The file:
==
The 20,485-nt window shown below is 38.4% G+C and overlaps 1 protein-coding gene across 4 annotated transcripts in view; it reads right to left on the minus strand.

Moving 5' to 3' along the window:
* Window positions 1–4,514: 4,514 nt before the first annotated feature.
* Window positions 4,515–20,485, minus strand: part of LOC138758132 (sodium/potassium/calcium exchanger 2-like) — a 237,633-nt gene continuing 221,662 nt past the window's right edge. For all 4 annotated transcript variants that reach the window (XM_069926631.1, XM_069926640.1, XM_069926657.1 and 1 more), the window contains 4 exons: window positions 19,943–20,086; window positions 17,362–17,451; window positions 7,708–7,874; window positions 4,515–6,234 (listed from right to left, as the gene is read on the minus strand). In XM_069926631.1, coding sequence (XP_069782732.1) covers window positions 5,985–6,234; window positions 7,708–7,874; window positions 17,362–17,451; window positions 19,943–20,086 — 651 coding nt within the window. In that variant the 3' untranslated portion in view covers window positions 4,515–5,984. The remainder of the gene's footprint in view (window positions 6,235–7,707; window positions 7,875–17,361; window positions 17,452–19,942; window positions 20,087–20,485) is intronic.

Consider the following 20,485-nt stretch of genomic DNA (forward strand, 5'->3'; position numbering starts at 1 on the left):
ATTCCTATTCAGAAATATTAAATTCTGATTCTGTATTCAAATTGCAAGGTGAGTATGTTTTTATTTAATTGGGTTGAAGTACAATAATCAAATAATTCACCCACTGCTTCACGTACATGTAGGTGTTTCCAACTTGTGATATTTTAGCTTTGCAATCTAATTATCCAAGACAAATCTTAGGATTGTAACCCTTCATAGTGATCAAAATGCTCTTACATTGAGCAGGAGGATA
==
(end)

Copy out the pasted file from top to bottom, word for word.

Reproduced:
The 20,485-nt window shown below is 38.4% G+C and overlaps 1 protein-coding gene across 4 annotated transcripts in view; it reads right to left on the minus strand.

Moving 5' to 3' along the window:
* Window positions 1–4,514: 4,514 nt before the first annotated feature.
* Window positions 4,515–20,485, minus strand: part of LOC138758132 (sodium/potassium/calcium exchanger 2-like) — a 237,633-nt gene continuing 221,662 nt past the window's right edge. For all 4 annotated transcript variants that reach the window (XM_069926631.1, XM_069926640.1, XM_069926657.1 and 1 more), the window contains 4 exons: window positions 19,943–20,086; window positions 17,362–17,451; window positions 7,708–7,874; window positions 4,515–6,234 (listed from right to left, as the gene is read on the minus strand). In XM_069926631.1, coding sequence (XP_069782732.1) covers window positions 5,985–6,234; window positions 7,708–7,874; window positions 17,362–17,451; window positions 19,943–20,086 — 651 coding nt within the window. In that variant the 3' untranslated portion in view covers window positions 4,515–5,984. The remainder of the gene's footprint in view (window positions 6,235–7,707; window positions 7,875–17,361; window positions 17,452–19,942; window positions 20,087–20,485) is intronic.

Consider the following 20,485-nt stretch of genomic DNA (forward strand, 5'->3'; position numbering starts at 1 on the left):
ATTCCTATTCAGAAATATTAAATTCTGATTCTGTATTCAAATTGCAAGGTGAGTATGTTTTTATTTAATTGGGTTGAAGTACAATAATCAAATAATTCACCCACTGCTTCACGTACATGTAGGTGTTTCCAACTTGTGATATTTTAGCTTTGCAATCTAATTATCCAAGACAAATCTTAGGATTGTAACCCTTCATAGTGATCAAAATGCTCTTACATTGAGCAGGAGGATA